Prenuptial agreements, also known as prenups, are becoming more common for parties interested in protecting their assets before marriage. A prenup was once thought to only be an option for the exceptionally wealthy, but now many people utilize them regardless of financial situation. In fact, anyone with assets and/or debts may agree to a prenuptial agreement.
The most obvious benefit of a prenuptial agreement is that it can help protect your assets and shield you against taking on your spouse’s debts upon divorce. A prenuptial agreement can also help parties identify what assets or debts each party is bringing to the marriage. Before you enter a prenuptial agreement, it is important that you understand its basic legal components.
What is a Prenup and What can be Included in One?
Under Florida law, a prenuptial agreement is “an agreement between prospective spouses made in contemplation of marriage and to be effective upon marriage.” The law further outlines the items that parties can agree to within a prenuptial agreement. They include the following:
- The rights and obligations of each party in regard to any of the property of either or both of them;
- The right to buy, sell, use, transfer, exchange, lease, mortgage, or otherwise manage and control property;
- The disposition of property upon separation, divorce, death, or the occurrence or nonoccurrence of any other event stated;
- The establishment, modification, waiver, or elimination of spousal support;
- The making of a will, trust, or other arrangement in order to carry out the provisions of the agreement;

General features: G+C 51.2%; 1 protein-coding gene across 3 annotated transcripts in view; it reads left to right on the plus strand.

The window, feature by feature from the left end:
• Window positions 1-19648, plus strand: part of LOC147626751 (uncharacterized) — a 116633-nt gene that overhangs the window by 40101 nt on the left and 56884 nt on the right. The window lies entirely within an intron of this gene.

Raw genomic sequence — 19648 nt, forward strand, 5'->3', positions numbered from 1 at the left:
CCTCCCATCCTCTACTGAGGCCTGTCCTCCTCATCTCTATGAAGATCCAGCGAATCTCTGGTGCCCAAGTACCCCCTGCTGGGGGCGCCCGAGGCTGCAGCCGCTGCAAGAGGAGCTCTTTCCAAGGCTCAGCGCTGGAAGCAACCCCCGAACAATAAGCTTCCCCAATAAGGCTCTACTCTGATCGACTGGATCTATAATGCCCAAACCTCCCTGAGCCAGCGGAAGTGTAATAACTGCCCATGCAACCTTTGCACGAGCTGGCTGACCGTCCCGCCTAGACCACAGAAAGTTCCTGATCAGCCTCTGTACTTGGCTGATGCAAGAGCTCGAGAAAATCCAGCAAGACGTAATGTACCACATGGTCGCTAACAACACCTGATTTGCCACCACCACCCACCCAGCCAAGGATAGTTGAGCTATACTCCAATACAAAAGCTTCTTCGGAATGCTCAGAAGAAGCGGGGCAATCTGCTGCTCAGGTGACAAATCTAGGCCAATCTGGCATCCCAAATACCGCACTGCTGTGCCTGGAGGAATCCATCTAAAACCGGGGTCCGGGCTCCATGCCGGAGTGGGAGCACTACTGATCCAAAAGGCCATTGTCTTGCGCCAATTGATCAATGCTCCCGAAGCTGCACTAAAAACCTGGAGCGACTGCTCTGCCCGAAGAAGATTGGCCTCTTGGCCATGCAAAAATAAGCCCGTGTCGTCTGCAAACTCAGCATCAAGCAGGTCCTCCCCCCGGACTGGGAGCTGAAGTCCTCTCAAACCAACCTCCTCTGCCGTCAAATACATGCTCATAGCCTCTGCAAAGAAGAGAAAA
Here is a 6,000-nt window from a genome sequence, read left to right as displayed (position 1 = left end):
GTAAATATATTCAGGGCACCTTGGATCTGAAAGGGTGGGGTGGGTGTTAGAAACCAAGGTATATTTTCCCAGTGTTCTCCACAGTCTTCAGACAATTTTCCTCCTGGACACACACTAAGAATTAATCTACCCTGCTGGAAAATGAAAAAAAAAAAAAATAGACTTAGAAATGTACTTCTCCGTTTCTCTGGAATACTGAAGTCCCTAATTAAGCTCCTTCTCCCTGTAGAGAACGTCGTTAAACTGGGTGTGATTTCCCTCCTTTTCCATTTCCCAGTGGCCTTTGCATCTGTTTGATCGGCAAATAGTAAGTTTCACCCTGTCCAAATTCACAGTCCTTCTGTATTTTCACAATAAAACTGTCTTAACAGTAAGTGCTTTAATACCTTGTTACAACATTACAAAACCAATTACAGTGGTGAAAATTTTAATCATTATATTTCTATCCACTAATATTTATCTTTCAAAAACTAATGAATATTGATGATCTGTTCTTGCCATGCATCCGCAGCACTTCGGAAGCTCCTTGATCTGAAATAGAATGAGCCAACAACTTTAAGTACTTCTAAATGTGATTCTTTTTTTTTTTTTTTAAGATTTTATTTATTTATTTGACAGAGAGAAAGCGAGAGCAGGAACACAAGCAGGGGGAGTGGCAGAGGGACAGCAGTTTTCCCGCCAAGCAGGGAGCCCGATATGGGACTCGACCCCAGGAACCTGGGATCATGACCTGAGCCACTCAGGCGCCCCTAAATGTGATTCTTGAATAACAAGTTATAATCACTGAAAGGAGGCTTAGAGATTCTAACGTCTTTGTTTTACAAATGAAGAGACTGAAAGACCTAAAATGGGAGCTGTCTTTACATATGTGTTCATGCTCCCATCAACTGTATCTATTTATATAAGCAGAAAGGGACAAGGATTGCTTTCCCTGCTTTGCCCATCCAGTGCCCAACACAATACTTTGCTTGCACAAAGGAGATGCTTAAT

- The ownership rights and disposition of the death benefit from a life insurance policy;
- The choice of law governing the construction of the prenuptial agreement; and
- Any other matter that is not in violation of either the public policy of Florida or a law imposing a criminal penalty.
However, an agreement cannot determine child custody or child support arrangements upon a divorce. These decisions must be determined either by the parties during the divorce proceedings or by a judge.
Is the Agreement Valid?
Even if a prenuptial agreement includes the items allowable, a court will not enforce it if a party proves the following:
- The party did not execute the agreement voluntarily;
- The agreement was a product of fraud, duress, coercion, or overreaching; or
- The agreement was unconscionable when it was executed and, before execution, that party:
- Was not provided a fair and reasonable disclosure of the property or financial obligations of the other party;
- Did not voluntarily or expressly waive, in writing, any right to disclosure of the property or financial obligation of the other party; and
- Did not have, or reasonably could not have had, an adequate knowledge of the property or financial obligations of the other party.
Get Help From an Expert
The team at the Judy-Ann Smith Law Firm can help you in the area of prenuptial agreements. We understand the complexities and emotional considerations involved during this time. If you or your fiancé are considering a prenuptial agreement, please contact the Judy-Ann Smith Law Firm.